In 1994, a comet named Shoemaker-Levy 9 crashed into Jupiter. Instead of Jupiter crushing the comet, as people then predicted, a particle of the comet hit Jupiter at a force of six million megatons (Bryson, 2003). The comet was the size of a small mountain, but it was able to leave marks on Jupiter the same size as of Earth (Bryson, 2003). This shook people out of their complacency.

    Sometimes, these chunks crash into each other, and form smaller debris (Schneider, 1990). These debris are now called meteoroids. When pulled into the Earth’s atmosphere due to the Earth’s gravity, they are affected by the intense friction. This results in the glowing of the air surrounding the debris, due to the intense heat (Schneider, 1990). Since it is now inside the Earth’s atmosphere, it is now called a meteor. During this time, much of the meteor is consumed by heat. If the chunk is large enough, some of it might make contact with the Earth’s surface. When this happens, the chunk that remains is called a meteorite (Schneider, 1990).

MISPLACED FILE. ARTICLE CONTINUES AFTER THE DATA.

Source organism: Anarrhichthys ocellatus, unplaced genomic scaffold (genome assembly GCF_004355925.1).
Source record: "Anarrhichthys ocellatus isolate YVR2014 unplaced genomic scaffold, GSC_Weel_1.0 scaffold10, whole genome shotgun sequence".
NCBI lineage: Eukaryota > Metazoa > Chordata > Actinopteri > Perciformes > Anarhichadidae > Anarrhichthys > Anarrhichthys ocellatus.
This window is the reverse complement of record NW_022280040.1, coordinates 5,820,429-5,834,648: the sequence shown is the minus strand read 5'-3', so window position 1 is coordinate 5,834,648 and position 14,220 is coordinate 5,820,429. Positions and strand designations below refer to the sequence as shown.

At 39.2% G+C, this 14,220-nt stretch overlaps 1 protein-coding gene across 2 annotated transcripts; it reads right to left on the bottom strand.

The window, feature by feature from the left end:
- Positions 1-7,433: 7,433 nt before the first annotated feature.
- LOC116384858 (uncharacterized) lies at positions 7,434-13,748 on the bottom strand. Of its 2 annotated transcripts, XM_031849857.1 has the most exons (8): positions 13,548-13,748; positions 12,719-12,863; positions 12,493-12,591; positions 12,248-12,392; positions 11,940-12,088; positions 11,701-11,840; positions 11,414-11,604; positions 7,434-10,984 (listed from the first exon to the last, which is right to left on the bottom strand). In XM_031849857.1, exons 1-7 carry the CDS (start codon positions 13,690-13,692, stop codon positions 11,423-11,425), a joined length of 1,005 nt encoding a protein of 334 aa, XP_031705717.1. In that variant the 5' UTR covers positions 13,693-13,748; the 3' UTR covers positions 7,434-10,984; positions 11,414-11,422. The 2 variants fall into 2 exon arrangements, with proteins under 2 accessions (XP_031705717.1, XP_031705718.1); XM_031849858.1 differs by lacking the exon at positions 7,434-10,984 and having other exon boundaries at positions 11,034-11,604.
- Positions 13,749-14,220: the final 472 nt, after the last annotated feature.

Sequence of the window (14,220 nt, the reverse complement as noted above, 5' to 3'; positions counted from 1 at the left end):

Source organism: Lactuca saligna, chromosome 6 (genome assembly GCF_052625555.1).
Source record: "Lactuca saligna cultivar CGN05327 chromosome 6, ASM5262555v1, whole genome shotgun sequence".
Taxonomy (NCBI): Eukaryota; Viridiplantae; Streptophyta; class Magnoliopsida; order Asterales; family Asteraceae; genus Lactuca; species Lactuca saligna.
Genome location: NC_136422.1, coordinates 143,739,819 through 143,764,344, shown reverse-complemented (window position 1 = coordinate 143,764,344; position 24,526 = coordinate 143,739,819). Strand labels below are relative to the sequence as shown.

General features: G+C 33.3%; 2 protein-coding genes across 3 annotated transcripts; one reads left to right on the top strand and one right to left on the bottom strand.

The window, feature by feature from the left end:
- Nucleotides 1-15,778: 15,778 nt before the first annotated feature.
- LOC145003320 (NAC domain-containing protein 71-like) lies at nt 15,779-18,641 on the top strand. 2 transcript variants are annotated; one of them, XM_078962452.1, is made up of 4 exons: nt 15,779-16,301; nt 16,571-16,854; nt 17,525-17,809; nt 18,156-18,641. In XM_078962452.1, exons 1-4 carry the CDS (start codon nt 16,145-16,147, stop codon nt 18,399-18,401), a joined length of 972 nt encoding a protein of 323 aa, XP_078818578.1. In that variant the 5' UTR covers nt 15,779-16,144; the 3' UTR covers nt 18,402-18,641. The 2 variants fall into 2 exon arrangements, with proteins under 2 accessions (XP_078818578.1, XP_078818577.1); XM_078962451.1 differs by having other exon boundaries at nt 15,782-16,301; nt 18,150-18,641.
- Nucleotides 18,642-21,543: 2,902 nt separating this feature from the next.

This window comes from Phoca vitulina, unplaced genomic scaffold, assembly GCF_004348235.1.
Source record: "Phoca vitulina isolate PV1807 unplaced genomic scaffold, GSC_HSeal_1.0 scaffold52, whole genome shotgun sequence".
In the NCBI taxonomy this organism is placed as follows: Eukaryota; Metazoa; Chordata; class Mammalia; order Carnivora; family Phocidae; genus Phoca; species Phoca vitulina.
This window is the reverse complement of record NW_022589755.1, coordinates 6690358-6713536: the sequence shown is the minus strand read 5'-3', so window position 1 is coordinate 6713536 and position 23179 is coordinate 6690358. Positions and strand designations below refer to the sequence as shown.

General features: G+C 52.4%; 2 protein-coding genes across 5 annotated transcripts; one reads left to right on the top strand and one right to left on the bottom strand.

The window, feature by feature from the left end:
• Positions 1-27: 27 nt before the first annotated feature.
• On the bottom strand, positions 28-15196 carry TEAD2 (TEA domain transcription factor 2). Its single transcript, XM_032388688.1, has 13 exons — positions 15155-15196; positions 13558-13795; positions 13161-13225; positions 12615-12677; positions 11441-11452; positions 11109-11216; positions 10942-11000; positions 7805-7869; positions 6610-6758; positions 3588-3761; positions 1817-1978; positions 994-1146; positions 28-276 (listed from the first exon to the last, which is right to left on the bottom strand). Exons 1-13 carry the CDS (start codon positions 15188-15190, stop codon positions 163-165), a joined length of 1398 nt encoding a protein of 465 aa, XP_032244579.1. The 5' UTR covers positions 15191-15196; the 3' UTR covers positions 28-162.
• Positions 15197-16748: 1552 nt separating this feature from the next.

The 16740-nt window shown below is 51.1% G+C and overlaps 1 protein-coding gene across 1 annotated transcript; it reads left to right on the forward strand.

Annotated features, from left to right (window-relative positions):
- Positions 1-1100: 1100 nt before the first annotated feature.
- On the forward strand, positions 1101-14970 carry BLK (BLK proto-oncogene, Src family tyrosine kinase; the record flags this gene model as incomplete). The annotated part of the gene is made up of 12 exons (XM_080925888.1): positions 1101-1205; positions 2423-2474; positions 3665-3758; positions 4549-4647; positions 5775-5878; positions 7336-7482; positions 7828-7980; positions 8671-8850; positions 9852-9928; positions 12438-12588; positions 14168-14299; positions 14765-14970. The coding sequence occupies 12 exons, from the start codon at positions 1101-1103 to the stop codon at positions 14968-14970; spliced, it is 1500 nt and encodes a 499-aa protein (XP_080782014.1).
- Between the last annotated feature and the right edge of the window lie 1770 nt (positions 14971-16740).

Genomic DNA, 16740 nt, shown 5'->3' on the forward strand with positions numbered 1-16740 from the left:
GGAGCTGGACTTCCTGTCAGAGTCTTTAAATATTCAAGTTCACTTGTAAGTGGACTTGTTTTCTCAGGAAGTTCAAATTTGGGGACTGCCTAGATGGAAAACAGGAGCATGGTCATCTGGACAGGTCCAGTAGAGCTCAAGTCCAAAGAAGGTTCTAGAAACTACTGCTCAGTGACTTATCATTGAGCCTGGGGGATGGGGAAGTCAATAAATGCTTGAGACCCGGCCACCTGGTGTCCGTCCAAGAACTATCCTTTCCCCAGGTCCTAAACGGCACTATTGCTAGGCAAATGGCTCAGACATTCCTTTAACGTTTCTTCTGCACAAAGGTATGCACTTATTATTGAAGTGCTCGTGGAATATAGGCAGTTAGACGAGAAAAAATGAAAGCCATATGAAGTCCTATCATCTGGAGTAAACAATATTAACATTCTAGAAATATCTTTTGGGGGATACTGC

Through meteorites, asteroids can be studied. Findings have shown that they are roughly 4.5 million years old, and may have been created at roughly the same time as the other parts of the solar system (Jones, 1990). In fact, meteorites have been held responsible for the beginning of life on Earth; at least, the panspermia theory advocates deem it so. The Murchinson meteorite, 4.5 years old, was found to have 74 types of amino acids, and eight of these are responsible for the building of earthly proteins (Bryson, 2003). Asteroids may hold clues to our beginning, as well as our end; it would benefit us greatly if we devoted more time to asteroids.

    References

    1. Bryson, B. (2003). A short history of nearly everything. USA: Broadway Books.
    2. Jones, B. (1990). The practical astronomer. London: Simon & Schuster Inc.
    3. Schneider, H., & Schneider, L. (1990). Dictionary of science for everyone. London:         Bloomsbury Publishing.